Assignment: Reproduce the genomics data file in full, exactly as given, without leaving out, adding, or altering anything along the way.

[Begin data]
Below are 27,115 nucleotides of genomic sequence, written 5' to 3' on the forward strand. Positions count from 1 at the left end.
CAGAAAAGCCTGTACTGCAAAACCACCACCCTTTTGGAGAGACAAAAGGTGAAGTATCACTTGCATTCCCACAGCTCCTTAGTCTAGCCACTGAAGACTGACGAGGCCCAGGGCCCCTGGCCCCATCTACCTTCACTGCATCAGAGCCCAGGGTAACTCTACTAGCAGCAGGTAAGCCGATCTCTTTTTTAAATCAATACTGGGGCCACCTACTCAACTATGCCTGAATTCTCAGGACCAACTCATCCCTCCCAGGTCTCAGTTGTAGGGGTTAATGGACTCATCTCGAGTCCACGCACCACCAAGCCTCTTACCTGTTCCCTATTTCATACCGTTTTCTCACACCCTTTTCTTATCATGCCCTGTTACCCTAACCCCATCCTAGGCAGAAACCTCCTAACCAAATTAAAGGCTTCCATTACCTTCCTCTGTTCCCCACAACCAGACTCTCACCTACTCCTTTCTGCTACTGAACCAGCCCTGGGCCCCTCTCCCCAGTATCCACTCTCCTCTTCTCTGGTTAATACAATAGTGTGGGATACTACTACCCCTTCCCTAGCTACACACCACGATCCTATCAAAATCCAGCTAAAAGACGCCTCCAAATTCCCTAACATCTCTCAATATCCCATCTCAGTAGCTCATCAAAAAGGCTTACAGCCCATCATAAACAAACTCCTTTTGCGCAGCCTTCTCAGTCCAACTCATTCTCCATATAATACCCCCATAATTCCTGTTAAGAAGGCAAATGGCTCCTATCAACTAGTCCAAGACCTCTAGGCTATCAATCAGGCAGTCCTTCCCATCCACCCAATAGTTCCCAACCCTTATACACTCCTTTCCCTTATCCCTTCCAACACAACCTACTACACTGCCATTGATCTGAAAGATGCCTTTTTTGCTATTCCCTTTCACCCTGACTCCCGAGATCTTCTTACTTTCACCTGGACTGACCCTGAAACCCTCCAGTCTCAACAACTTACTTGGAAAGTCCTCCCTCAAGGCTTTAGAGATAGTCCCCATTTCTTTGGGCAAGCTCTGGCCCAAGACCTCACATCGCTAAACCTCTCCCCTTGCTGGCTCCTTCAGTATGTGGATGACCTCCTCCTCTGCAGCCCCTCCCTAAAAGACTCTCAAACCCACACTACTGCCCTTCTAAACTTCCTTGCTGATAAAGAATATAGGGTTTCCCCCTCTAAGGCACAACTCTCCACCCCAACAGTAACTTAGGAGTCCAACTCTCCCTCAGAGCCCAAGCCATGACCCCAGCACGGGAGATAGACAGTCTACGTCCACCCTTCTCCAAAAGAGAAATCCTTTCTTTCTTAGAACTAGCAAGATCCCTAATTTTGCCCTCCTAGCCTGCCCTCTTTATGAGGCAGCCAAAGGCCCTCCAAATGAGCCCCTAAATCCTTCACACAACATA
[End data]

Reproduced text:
Below are 27,115 nucleotides of genomic sequence, written 5' to 3' on the forward strand. Positions count from 1 at the left end.
CAGAAAAGCCTGTACTGCAAAACCACCACCCTTTTGGAGAGACAAAAGGTGAAGTATCACTTGCATTCCCACAGCTCCTTAGTCTAGCCACTGAAGACTGACGAGGCCCAGGGCCCCTGGCCCCATCTACCTTCACTGCATCAGAGCCCAGGGTAACTCTACTAGCAGCAGGTAAGCCGATCTCTTTTTTAAATCAATACTGGGGCCACCTACTCAACTATGCCTGAATTCTCAGGACCAACTCATCCCTCCCAGGTCTCAGTTGTAGGGGTTAATGGACTCATCTCGAGTCCACGCACCACCAAGCCTCTTACCTGTTCCCTATTTCATACCGTTTTCTCACACCCTTTTCTTATCATGCCCTGTTACCCTAACCCCATCCTAGGCAGAAACCTCCTAACCAAATTAAAGGCTTCCATTACCTTCCTCTGTTCCCCACAACCAGACTCTCACCTACTCCTTTCTGCTACTGAACCAGCCCTGGGCCCCTCTCCCCAGTATCCACTCTCCTCTTCTCTGGTTAATACAATAGTGTGGGATACTACTACCCCTTCCCTAGCTACACACCACGATCCTATCAAAATCCAGCTAAAAGACGCCTCCAAATTCCCTAACATCTCTCAATATCCCATCTCAGTAGCTCATCAAAAAGGCTTACAGCCCATCATAAACAAACTCCTTTTGCGCAGCCTTCTCAGTCCAACTCATTCTCCATATAATACCCCCATAATTCCTGTTAAGAAGGCAAATGGCTCCTATCAACTAGTCCAAGACCTCTAGGCTATCAATCAGGCAGTCCTTCCCATCCACCCAATAGTTCCCAACCCTTATACACTCCTTTCCCTTATCCCTTCCAACACAACCTACTACACTGCCATTGATCTGAAAGATGCCTTTTTTGCTATTCCCTTTCACCCTGACTCCCGAGATCTTCTTACTTTCACCTGGACTGACCCTGAAACCCTCCAGTCTCAACAACTTACTTGGAAAGTCCTCCCTCAAGGCTTTAGAGATAGTCCCCATTTCTTTGGGCAAGCTCTGGCCCAAGACCTCACATCGCTAAACCTCTCCCCTTGCTGGCTCCTTCAGTATGTGGATGACCTCCTCCTCTGCAGCCCCTCCCTAAAAGACTCTCAAACCCACACTACTGCCCTTCTAAACTTCCTTGCTGATAAAGAATATAGGGTTTCCCCCTCTAAGGCACAACTCTCCACCCCAACAGTAACTTAGGAGTCCAACTCTCCCTCAGAGCCCAAGCCATGACCCCAGCACGGGAGATAGACAGTCTACGTCCACCCTTCTCCAAAAGAGAAATCCTTTCTTTCTTAGAACTAGCAAGATCCCTAATTTTGCCCTCCTAGCCTGCCCTCTTTATGAGGCAGCCAAAGGCCCTCCAAATGAGCCCCTAAATCCTTCACACAACATA